SJU Filmmaker Receives 2012 Pew Fellowship in the Arts
Monday, August 27, 2012
PHILADELPHIA (August 27, 2012) – Deron Albright, M.F.A., associate professor of film, has been awarded a 2012 Pew Fellowship in the Arts from The Pew Center for Arts and Heritage.
The Pew Fellowship awards $60,000 to each artist who has developed a significant body of work, and recipients utilize the fellowship to advance their creative endeavors. “The Pew Fellowship is designed to support mid-career artists ready to take the next step, based on work they have already accomplished,” Albright says. “The work on my film The Destiny of Lesser Animals (Sibo ne kra, Dabo ne kra), and the success from that was a major part of the Pew's decision to grant the award.”
Albright produced and directed Destiny while he was a Fulbright Senior Scholar at the National Film and Television Institute in Ghana, West Africa, during the 2008-09 academic year. A taut police drama set in Accra, Ghana’s capital, as well as in other Ghanaian cities and New York, it has played in numerous top-tier film festivals and movie houses across the U.S. and in Ghana.
The filmmaker has also been selected for the Toronto International Film Festival (TIFF) Talent Lab, and the Independent Feature Project (IFP) Emerging Narrative Program. TIFF, held in Toronto, Canada, has been known as the “Festival of Festivals” since it began in 1976, and is recognized as one of the most important international cinema events. As a delegate to the Talent Lab, which runs during the Festival, Sept. 6-16, Albright will connect with established industry figures to develop his own work in progress, and will also network with other filmmakers.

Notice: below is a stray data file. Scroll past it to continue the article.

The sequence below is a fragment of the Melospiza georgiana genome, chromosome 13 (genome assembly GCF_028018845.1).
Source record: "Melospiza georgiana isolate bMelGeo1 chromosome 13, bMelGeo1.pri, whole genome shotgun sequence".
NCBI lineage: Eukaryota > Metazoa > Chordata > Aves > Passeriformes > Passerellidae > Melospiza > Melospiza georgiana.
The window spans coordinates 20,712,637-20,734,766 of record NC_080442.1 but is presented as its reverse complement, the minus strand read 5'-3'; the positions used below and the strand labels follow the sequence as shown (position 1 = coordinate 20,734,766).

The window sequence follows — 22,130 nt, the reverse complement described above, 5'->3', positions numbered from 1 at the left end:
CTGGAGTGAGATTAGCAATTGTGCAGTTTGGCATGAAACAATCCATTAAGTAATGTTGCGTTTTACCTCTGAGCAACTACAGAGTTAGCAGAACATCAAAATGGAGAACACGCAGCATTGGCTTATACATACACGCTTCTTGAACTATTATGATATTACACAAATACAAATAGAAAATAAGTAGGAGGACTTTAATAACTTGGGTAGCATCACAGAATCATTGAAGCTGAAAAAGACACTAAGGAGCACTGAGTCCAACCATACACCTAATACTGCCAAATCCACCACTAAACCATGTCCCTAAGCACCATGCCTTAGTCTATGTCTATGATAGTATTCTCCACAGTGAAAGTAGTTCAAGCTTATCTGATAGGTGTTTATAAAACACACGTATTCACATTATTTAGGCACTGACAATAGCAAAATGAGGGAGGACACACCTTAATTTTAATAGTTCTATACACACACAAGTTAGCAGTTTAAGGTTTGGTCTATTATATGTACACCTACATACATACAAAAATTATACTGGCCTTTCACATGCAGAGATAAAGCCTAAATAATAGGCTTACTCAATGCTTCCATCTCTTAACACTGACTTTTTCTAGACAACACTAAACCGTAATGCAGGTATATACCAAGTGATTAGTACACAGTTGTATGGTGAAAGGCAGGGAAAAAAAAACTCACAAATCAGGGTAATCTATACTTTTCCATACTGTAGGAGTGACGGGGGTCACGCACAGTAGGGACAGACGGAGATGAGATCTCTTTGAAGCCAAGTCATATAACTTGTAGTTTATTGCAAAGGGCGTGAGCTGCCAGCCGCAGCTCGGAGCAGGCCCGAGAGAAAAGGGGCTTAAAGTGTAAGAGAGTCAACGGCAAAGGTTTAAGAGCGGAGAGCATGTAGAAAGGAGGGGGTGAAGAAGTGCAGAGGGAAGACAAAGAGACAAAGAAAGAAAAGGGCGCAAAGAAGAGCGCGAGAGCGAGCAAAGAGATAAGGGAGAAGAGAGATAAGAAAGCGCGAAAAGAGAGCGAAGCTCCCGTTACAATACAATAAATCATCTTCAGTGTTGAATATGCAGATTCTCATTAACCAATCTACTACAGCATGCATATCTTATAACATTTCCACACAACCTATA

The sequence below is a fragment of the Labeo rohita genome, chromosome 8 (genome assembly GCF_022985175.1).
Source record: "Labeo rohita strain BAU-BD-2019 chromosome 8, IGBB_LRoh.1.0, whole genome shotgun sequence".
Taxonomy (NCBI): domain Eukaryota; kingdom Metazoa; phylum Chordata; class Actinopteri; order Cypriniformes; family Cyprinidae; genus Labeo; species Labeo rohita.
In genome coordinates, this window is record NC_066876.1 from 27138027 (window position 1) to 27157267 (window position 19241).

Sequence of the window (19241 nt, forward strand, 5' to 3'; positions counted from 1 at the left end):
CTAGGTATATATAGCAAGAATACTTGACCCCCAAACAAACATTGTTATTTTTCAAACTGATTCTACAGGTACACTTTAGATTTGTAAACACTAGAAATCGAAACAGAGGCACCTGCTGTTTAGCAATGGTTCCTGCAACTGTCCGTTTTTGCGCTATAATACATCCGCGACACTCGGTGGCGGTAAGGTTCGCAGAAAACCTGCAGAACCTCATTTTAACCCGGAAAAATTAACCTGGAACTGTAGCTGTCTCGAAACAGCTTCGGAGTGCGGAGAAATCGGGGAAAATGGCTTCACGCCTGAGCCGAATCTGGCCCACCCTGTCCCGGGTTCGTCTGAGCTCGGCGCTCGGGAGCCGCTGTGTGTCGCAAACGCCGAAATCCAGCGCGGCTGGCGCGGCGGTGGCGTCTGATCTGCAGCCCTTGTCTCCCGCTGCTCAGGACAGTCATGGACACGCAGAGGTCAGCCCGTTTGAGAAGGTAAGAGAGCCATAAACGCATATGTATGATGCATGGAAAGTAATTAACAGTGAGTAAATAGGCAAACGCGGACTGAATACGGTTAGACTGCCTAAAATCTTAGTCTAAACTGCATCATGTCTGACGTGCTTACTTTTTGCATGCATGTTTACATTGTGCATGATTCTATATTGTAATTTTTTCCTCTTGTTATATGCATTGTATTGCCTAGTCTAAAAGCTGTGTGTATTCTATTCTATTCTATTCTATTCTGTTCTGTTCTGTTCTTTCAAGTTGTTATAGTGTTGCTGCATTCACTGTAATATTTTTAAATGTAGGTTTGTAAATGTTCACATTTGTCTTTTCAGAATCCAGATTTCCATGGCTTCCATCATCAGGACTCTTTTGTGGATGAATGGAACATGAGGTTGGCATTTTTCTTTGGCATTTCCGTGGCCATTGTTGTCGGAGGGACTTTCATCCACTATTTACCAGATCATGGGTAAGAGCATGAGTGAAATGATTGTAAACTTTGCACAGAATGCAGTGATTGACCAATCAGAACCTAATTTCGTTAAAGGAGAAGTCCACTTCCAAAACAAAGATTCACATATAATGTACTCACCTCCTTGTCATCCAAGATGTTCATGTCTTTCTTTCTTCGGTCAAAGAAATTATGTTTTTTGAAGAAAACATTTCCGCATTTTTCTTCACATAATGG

The Emerging Narrative Program is held in New York City, Sept. 16-20, as part of the IFP’s Independent Film week, and offers established writers, directors and producers the opportunity to discuss and connect new projects with producers, financiers and potential partners for development. Albright will be featuring his Invisible Son project, and hopes to build the pieces toward production.
Since 1994, Albright has been making films with work spanning documentary, agit-prop, installation, poetic animation and short and long-form narrative. He views these new recognitions as an important achievement in his career. “It’s gratifying to be recognized for the work that went into Destiny,” he says. “But beyond that film, I see this recognition as a validation of the kind of work I am doing and the enormity of effort that has gone into it, which is very rewarding.”